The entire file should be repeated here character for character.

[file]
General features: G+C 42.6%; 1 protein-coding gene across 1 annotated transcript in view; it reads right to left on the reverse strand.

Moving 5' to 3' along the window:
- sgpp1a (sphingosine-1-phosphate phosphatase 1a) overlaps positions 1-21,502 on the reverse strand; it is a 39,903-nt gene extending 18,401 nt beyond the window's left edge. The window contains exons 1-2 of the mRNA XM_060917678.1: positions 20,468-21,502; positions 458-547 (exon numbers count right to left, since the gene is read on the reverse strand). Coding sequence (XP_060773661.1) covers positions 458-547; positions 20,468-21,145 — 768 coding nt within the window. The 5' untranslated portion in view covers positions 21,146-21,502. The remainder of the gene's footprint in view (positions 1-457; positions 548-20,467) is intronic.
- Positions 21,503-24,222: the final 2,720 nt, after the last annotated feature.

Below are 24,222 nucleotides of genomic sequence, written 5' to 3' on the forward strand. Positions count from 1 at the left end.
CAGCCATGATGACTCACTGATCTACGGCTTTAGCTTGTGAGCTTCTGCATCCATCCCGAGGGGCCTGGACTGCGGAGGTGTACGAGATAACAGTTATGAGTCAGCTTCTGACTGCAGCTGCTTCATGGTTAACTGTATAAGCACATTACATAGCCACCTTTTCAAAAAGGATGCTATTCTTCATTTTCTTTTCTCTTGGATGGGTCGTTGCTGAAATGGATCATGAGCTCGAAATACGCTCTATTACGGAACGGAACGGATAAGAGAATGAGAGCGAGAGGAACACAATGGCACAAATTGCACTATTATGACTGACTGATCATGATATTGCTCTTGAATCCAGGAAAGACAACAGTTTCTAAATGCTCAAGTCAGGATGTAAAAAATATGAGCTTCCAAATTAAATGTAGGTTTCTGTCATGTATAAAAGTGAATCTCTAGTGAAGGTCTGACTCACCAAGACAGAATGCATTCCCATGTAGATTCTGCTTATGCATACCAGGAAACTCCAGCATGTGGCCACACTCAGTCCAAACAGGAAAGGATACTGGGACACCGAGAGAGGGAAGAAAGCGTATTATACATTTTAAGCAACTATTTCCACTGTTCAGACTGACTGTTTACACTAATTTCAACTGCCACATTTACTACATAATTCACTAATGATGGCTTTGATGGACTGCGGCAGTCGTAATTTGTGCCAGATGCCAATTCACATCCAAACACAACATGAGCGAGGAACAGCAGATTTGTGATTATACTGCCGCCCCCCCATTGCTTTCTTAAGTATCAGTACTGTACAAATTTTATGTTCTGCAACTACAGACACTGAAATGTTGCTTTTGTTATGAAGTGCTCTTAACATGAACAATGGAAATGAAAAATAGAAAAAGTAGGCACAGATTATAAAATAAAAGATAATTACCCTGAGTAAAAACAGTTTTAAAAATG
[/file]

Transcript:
General features: G+C 42.6%; 1 protein-coding gene across 1 annotated transcript in view; it reads right to left on the reverse strand.

Moving 5' to 3' along the window:
- sgpp1a (sphingosine-1-phosphate phosphatase 1a) overlaps positions 1-21,502 on the reverse strand; it is a 39,903-nt gene extending 18,401 nt beyond the window's left edge. The window contains exons 1-2 of the mRNA XM_060917678.1: positions 20,468-21,502; positions 458-547 (exon numbers count right to left, since the gene is read on the reverse strand). Coding sequence (XP_060773661.1) covers positions 458-547; positions 20,468-21,145 — 768 coding nt within the window. The 5' untranslated portion in view covers positions 21,146-21,502. The remainder of the gene's footprint in view (positions 1-457; positions 548-20,467) is intronic.
- Positions 21,503-24,222: the final 2,720 nt, after the last annotated feature.

Below are 24,222 nucleotides of genomic sequence, written 5' to 3' on the forward strand. Positions count from 1 at the left end.
CAGCCATGATGACTCACTGATCTACGGCTTTAGCTTGTGAGCTTCTGCATCCATCCCGAGGGGCCTGGACTGCGGAGGTGTACGAGATAACAGTTATGAGTCAGCTTCTGACTGCAGCTGCTTCATGGTTAACTGTATAAGCACATTACATAGCCACCTTTTCAAAAAGGATGCTATTCTTCATTTTCTTTTCTCTTGGATGGGTCGTTGCTGAAATGGATCATGAGCTCGAAATACGCTCTATTACGGAACGGAACGGATAAGAGAATGAGAGCGAGAGGAACACAATGGCACAAATTGCACTATTATGACTGACTGATCATGATATTGCTCTTGAATCCAGGAAAGACAACAGTTTCTAAATGCTCAAGTCAGGATGTAAAAAATATGAGCTTCCAAATTAAATGTAGGTTTCTGTCATGTATAAAAGTGAATCTCTAGTGAAGGTCTGACTCACCAAGACAGAATGCATTCCCATGTAGATTCTGCTTATGCATACCAGGAAACTCCAGCATGTGGCCACACTCAGTCCAAACAGGAAAGGATACTGGGACACCGAGAGAGGGAAGAAAGCGTATTATACATTTTAAGCAACTATTTCCACTGTTCAGACTGACTGTTTACACTAATTTCAACTGCCACATTTACTACATAATTCACTAATGATGGCTTTGATGGACTGCGGCAGTCGTAATTTGTGCCAGATGCCAATTCACATCCAAACACAACATGAGCGAGGAACAGCAGATTTGTGATTATACTGCCGCCCCCCCATTGCTTTCTTAAGTATCAGTACTGTACAAATTTTATGTTCTGCAACTACAGACACTGAAATGTTGCTTTTGTTATGAAGTGCTCTTAACATGAACAATGGAAATGAAAAATAGAAAAAGTAGGCACAGATTATAAAATAAAAGATAATTACCCTGAGTAAAAACAGTTTTAAAAATG